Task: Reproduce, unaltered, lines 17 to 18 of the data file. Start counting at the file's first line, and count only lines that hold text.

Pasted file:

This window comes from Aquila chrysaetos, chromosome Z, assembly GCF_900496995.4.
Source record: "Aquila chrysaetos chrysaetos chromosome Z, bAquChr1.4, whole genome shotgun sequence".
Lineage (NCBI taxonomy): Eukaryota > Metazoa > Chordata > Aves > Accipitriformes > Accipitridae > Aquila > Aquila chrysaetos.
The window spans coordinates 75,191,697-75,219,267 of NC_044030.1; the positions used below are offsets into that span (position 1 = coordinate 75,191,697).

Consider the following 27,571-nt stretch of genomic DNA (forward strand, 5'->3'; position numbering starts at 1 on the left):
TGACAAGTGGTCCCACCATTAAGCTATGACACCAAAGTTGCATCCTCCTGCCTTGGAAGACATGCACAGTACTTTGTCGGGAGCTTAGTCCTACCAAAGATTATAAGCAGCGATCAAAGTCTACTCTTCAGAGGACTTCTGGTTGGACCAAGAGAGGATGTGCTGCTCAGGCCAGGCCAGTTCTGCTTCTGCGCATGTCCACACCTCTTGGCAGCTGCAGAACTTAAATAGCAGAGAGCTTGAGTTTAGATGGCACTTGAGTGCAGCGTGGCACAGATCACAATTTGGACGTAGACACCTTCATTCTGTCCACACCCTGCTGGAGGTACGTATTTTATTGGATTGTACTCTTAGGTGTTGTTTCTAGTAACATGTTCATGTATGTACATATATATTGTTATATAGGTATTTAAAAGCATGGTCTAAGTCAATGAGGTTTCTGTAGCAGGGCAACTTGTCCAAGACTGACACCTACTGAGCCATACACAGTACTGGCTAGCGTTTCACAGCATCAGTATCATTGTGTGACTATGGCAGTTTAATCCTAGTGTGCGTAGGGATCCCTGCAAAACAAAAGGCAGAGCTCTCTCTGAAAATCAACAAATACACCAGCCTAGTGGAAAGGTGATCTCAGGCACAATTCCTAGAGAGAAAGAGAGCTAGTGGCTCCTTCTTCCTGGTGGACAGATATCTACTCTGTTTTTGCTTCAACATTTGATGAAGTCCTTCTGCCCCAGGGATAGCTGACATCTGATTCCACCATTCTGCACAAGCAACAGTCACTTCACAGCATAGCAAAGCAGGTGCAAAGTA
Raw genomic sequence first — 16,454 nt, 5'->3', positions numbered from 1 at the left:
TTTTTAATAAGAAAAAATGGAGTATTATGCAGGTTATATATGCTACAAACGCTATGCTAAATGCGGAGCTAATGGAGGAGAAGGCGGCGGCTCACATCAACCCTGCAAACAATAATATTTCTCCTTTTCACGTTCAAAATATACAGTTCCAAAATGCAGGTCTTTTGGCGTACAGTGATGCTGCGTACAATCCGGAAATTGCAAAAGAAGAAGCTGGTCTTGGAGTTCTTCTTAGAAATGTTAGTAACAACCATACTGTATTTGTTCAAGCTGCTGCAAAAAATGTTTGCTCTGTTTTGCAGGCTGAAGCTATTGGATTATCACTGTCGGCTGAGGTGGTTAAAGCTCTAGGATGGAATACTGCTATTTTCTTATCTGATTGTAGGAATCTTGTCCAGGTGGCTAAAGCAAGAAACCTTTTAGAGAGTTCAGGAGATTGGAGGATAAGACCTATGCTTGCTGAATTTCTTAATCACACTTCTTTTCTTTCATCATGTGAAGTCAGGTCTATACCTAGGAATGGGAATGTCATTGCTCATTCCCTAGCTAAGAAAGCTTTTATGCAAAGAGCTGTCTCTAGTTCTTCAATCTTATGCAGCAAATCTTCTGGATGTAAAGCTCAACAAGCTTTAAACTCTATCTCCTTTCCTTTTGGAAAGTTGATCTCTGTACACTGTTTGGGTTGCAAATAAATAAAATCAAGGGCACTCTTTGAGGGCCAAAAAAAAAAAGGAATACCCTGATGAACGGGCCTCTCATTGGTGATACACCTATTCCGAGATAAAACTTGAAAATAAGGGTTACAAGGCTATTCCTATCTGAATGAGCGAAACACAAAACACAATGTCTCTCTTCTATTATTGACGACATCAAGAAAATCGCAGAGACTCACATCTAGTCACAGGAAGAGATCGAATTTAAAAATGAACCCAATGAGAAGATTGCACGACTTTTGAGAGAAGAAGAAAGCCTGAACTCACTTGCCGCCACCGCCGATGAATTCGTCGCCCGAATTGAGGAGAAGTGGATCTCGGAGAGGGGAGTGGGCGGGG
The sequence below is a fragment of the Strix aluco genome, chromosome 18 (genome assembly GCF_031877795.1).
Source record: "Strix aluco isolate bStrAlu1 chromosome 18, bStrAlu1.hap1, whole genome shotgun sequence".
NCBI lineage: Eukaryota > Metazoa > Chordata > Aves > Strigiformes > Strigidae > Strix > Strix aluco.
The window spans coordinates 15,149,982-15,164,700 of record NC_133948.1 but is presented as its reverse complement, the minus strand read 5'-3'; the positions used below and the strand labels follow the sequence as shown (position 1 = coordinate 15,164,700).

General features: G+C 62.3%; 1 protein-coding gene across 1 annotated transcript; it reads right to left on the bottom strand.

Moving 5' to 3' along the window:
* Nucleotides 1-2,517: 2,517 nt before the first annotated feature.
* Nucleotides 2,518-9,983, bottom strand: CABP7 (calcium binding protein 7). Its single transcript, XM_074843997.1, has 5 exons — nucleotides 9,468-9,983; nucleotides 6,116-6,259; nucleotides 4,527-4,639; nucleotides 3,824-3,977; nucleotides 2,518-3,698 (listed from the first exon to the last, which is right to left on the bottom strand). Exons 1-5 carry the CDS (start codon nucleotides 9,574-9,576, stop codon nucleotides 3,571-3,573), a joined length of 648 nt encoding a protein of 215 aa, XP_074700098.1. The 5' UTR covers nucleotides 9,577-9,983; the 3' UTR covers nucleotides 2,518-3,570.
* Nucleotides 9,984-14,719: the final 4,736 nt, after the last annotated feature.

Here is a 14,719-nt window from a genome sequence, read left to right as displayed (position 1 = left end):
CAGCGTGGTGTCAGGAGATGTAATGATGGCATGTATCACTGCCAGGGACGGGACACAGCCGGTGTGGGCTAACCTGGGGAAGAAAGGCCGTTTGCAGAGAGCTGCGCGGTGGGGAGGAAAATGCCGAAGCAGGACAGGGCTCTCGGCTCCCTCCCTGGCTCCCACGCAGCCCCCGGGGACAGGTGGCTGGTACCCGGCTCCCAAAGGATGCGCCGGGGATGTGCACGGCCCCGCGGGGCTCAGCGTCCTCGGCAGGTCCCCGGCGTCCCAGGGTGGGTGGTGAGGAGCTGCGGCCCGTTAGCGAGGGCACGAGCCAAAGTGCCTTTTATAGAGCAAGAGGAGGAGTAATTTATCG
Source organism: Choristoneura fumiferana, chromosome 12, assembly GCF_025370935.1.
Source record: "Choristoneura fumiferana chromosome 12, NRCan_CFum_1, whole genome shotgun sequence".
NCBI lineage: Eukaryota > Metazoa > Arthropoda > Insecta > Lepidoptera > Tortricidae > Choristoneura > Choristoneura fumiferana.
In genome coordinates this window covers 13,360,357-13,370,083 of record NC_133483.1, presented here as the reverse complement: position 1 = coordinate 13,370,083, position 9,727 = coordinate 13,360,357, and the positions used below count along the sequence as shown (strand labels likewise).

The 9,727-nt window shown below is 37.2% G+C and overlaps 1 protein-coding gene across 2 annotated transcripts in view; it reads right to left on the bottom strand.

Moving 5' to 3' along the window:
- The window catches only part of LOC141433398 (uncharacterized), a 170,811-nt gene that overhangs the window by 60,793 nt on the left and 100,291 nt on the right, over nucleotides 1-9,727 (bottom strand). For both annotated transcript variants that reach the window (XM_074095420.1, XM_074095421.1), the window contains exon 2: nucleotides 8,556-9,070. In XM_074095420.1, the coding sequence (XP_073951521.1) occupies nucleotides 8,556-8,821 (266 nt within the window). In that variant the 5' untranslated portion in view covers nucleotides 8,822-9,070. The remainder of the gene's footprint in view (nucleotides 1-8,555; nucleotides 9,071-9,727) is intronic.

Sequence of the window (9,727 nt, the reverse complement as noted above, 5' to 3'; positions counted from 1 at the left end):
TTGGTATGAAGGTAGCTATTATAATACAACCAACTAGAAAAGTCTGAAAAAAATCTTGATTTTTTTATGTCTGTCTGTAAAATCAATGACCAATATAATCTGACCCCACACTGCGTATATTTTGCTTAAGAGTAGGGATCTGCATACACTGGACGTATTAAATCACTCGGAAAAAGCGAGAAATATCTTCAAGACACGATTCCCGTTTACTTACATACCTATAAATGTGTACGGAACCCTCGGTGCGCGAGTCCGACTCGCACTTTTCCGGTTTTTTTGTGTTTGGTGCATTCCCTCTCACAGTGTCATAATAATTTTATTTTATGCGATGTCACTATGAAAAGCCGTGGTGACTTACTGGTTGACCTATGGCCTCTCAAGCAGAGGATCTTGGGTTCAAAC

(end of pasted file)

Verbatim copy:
* Nucleotides 9,984-14,719: the final 4,736 nt, after the last annotated feature.

Here is a 14,719-nt window from a genome sequence, read left to right as displayed (position 1 = left end):